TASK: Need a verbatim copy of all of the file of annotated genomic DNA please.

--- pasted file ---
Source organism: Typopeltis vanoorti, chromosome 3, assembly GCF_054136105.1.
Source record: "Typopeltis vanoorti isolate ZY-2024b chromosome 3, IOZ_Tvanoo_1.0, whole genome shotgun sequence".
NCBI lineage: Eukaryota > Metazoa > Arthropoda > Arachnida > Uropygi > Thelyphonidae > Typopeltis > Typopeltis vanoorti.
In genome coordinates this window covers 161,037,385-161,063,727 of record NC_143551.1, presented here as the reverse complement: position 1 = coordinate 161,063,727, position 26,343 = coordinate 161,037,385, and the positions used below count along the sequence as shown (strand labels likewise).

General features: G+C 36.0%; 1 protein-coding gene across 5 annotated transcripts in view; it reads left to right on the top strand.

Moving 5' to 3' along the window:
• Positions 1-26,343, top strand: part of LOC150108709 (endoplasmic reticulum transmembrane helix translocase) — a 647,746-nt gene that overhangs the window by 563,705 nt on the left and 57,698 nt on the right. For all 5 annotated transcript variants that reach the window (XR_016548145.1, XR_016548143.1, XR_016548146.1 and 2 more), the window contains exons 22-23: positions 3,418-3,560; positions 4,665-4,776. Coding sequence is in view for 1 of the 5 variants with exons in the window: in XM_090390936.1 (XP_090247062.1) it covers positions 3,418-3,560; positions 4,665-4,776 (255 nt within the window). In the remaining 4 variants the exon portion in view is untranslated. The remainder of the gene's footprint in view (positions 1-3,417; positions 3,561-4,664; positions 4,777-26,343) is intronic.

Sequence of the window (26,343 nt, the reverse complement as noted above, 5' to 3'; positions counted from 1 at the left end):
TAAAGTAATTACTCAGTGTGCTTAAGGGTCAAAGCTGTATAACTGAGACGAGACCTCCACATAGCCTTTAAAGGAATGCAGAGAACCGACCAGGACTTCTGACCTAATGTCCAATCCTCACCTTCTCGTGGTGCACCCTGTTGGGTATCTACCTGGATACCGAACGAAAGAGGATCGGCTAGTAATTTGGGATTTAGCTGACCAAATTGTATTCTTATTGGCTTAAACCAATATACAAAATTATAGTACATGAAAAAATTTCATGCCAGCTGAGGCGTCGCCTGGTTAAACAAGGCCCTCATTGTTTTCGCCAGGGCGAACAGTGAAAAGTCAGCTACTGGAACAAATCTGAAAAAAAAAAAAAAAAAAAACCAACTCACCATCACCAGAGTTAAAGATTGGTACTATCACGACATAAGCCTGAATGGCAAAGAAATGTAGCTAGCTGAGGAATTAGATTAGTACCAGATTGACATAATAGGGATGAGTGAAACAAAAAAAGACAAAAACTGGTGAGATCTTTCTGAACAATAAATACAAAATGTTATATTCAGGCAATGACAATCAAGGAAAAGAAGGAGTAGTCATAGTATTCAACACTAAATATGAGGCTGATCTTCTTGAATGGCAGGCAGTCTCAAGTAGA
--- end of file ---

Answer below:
Source organism: Typopeltis vanoorti, chromosome 3, assembly GCF_054136105.1.
Source record: "Typopeltis vanoorti isolate ZY-2024b chromosome 3, IOZ_Tvanoo_1.0, whole genome shotgun sequence".
NCBI lineage: Eukaryota > Metazoa > Arthropoda > Arachnida > Uropygi > Thelyphonidae > Typopeltis > Typopeltis vanoorti.
In genome coordinates this window covers 161,037,385-161,063,727 of record NC_143551.1, presented here as the reverse complement: position 1 = coordinate 161,063,727, position 26,343 = coordinate 161,037,385, and the positions used below count along the sequence as shown (strand labels likewise).

General features: G+C 36.0%; 1 protein-coding gene across 5 annotated transcripts in view; it reads left to right on the top strand.

Moving 5' to 3' along the window:
• Positions 1-26,343, top strand: part of LOC150108709 (endoplasmic reticulum transmembrane helix translocase) — a 647,746-nt gene that overhangs the window by 563,705 nt on the left and 57,698 nt on the right. For all 5 annotated transcript variants that reach the window (XR_016548145.1, XR_016548143.1, XR_016548146.1 and 2 more), the window contains exons 22-23: positions 3,418-3,560; positions 4,665-4,776. Coding sequence is in view for 1 of the 5 variants with exons in the window: in XM_090390936.1 (XP_090247062.1) it covers positions 3,418-3,560; positions 4,665-4,776 (255 nt within the window). In the remaining 4 variants the exon portion in view is untranslated. The remainder of the gene's footprint in view (positions 1-3,417; positions 3,561-4,664; positions 4,777-26,343) is intronic.

Sequence of the window (26,343 nt, the reverse complement as noted above, 5' to 3'; positions counted from 1 at the left end):
TAAAGTAATTACTCAGTGTGCTTAAGGGTCAAAGCTGTATAACTGAGACGAGACCTCCACATAGCCTTTAAAGGAATGCAGAGAACCGACCAGGACTTCTGACCTAATGTCCAATCCTCACCTTCTCGTGGTGCACCCTGTTGGGTATCTACCTGGATACCGAACGAAAGAGGATCGGCTAGTAATTTGGGATTTAGCTGACCAAATTGTATTCTTATTGGCTTAAACCAATATACAAAATTATAGTACATGAAAAAATTTCATGCCAGCTGAGGCGTCGCCTGGTTAAACAAGGCCCTCATTGTTTTCGCCAGGGCGAACAGTGAAAAGTCAGCTACTGGAACAAATCTGAAAAAAAAAAAAAAAAAAAACCAACTCACCATCACCAGAGTTAAAGATTGGTACTATCACGACATAAGCCTGAATGGCAAAGAAATGTAGCTAGCTGAGGAATTAGATTAGTACCAGATTGACATAATAGGGATGAGTGAAACAAAAAAAGACAAAAACTGGTGAGATCTTTCTGAACAATAAATACAAAATGTTATATTCAGGCAATGACAATCAAGGAAAAGAAGGAGTAGTCATAGTATTCAACACTAAATATGAGGCTGATCTTCTTGAATGGCAGGCAGTCTCAAGTAGA